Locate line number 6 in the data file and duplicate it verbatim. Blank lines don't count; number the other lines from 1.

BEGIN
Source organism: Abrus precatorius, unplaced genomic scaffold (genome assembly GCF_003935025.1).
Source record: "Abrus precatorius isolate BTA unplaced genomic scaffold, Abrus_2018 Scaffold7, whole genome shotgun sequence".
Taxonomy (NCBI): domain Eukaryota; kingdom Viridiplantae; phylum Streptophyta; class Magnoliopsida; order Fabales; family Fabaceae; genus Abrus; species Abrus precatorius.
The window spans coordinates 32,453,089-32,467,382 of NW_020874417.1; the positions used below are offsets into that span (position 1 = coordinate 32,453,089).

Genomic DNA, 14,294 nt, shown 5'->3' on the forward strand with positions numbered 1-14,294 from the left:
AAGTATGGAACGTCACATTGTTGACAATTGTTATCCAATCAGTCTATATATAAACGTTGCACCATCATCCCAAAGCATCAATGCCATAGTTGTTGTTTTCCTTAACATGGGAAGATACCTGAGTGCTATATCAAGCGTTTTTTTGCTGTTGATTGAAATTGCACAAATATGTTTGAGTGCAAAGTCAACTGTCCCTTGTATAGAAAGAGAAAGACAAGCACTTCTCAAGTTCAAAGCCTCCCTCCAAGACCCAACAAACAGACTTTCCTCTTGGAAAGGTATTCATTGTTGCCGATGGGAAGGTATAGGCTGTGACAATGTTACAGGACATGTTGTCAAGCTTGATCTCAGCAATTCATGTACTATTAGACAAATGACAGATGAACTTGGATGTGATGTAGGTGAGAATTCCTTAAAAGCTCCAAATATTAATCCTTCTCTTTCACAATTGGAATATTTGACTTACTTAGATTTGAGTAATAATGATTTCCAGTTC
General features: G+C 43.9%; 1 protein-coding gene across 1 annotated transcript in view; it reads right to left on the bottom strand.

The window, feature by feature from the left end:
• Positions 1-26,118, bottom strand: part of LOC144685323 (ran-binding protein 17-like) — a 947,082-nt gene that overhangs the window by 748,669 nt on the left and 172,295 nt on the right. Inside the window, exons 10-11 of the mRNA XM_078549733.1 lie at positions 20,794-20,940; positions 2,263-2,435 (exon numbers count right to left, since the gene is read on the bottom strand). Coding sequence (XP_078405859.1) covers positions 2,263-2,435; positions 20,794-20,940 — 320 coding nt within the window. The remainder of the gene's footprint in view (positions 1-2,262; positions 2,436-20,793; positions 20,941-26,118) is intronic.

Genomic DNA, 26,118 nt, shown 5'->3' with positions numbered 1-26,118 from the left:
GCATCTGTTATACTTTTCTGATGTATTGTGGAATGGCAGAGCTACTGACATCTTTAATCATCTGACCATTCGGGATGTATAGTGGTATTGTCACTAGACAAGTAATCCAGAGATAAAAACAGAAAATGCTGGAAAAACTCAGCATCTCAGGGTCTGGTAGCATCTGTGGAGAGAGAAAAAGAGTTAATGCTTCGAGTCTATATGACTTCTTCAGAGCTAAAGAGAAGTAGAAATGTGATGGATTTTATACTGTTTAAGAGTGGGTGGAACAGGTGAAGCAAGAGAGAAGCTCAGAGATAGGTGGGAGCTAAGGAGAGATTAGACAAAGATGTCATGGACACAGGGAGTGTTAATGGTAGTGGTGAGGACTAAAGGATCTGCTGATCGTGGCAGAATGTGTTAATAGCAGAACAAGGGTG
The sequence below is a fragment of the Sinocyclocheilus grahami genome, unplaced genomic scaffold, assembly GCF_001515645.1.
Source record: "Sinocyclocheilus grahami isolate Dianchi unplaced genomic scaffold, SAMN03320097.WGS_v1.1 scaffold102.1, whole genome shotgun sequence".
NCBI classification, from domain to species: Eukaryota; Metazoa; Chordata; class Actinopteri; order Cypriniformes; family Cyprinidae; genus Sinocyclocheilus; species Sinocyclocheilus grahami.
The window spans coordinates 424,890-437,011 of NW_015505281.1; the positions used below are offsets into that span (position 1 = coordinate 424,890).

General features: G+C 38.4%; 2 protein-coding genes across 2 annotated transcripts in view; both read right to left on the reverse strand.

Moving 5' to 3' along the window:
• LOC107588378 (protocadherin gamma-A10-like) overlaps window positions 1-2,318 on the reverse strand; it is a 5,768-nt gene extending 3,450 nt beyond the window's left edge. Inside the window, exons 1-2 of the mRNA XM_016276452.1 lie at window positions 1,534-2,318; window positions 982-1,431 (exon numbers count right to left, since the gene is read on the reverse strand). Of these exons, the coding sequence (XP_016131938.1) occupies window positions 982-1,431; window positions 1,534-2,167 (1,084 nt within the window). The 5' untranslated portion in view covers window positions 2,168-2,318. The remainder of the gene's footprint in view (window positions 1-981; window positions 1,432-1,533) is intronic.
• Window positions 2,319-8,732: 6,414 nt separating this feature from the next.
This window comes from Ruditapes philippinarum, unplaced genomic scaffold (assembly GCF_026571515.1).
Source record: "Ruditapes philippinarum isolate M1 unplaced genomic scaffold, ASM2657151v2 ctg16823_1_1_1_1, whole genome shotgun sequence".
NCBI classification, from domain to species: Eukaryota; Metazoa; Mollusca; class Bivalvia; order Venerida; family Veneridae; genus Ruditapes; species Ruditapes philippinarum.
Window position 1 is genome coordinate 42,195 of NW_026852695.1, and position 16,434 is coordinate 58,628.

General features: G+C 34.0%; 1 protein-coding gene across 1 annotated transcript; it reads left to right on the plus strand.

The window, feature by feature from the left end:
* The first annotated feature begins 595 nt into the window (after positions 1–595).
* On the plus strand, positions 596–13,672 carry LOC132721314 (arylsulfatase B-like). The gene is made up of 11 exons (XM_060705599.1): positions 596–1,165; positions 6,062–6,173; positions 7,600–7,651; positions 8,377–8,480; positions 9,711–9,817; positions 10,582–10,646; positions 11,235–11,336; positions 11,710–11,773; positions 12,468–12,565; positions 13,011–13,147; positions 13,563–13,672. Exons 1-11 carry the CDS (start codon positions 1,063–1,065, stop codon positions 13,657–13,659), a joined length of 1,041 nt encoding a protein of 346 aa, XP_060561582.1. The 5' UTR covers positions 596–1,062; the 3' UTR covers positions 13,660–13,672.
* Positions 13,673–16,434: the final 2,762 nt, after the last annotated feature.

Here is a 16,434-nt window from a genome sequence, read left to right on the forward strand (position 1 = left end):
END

AAGTATGGAACGTCACATTGTTGACAATTGTTATCCAATCAGTCTATATATAAACGTTGCACCATCATCCCAAAGCATCAATGCCATAGTTGTTGTTTTCCTTAACATGGGAAGATACCTGAGTGCTATATCAAGCGTTTTTTTGCTGTTGATTGAAATTGCACAAATATGTTTGAGTGCAAAGTCAACTGTCCCTTGTATAGAAAGAGAAAGACAAGCACTTCTCAAGTTCAAAGCCTCCCTCCAAGACCCAACAAACAGACTTTCCTCTTGGAAAGGTATTCATTGTTGCCGATGGGAAGGTATAGGCTGTGACAATGTTACAGGACATGTTGTCAAGCTTGATCTCAGCAATTCATGTACTATTAGACAAATGACAGATGAACTTGGATGTGATGTAGGTGAGAATTCCTTAAAAGCTCCAAATATTAATCCTTCTCTTTCACAATTGGAATATTTGACTTACTTAGATTTGAGTAATAATGATTTCCAGTTC